1 CORAL - Centre for Operations Research Applications in Logistics, Aarhus School of Business, Aarhus BSS, Aarhus University2 Department of Business Studies, Aarhus School of Business, Aarhus BSS, Aarhus University3 Department of Economics and Business Economics, Aarhus BSS, Aarhus University4 Department of Economics and Business Economics, Aarhus BSS, Aarhus University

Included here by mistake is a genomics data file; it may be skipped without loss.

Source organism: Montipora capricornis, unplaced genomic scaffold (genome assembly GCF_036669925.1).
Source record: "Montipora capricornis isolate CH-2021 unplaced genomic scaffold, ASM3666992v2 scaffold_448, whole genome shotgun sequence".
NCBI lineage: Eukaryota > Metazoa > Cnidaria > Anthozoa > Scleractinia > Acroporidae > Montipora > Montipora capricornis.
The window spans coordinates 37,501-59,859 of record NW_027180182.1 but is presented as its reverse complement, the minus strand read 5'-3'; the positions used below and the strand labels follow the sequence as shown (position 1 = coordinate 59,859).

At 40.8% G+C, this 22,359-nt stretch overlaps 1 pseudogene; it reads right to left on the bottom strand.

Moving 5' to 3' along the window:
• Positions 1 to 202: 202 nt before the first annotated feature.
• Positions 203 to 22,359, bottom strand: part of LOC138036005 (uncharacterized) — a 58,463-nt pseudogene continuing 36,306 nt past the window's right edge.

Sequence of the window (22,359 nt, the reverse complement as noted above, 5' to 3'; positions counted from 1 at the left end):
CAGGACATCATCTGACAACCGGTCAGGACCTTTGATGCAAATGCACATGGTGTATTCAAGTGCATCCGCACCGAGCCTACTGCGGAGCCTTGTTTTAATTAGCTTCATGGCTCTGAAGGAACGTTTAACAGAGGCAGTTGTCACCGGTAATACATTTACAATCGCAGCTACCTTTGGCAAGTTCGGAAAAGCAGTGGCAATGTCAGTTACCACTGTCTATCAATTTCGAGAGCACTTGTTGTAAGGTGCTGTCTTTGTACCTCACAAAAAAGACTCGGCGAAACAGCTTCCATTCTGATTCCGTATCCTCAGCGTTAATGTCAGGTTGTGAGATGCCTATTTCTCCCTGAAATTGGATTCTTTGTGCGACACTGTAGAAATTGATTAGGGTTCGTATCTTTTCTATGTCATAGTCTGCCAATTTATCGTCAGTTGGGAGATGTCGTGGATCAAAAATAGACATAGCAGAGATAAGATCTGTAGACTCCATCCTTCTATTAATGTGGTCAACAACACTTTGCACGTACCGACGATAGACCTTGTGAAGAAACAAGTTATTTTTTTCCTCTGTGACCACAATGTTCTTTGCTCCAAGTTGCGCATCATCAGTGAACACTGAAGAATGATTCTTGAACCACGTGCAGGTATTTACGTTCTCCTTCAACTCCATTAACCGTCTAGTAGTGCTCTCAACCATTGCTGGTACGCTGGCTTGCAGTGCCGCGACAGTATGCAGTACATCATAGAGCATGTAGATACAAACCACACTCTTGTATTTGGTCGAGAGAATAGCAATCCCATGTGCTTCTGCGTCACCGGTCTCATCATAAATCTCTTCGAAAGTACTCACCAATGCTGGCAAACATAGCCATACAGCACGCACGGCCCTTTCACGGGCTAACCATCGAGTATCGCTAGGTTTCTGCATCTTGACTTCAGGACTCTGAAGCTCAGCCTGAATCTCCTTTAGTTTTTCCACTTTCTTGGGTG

We consider the NP-hard degree-constrained Minimum Spanning Tree Problem (DCMSTP). A solution, or spanning tree, is feasible if each vertex is connected to every other one and the number of edges adjacent to each vertex is not larger than a predefined number d. The problem without degree-constraints, the Minimum Spanning Tree Problem (MSTP), is polynomially solvable. We solve the DCMSTP using Lagrangian relaxation. This is the approach in which constraint violations are penalized in the objective function. In an iterative process, the penalty values of violated constraints are increased, and if the constraint is not binding and the penalty value is positive, the penalty value is decreased. A condition for optimality is that the constraints with slack have a penalty value of zero. In Lagrangian relaxation, it generally takes a long time until the penalty values converge. Therefore, the result is often used to approximate the optimal solution value. We present a Lagrangian approach that, as in Volgenant (1989), penalizes violations of the degree-constraints of each vertex. The penalty of a vertex is added to the costs of all edges adjacent to the vertex. Our approach uses upper tolerances of the ordinary MSTP, which are, roughly spoken, the increase in an edge's cost value needed to remove it from the solution. We show that, if the edge costs of at most d edges adjacent to a vertex do not increase by more than their respective upper tolerance values, the optimal tree with updated penalty values will contain at least d edges adjacent to the vertex. Thus, we can determine by how much the penalty values can be increased without creating both slack and a positive penalty for any constraint. Using this finding, our approach is able to obtain accurate penalty values quickly.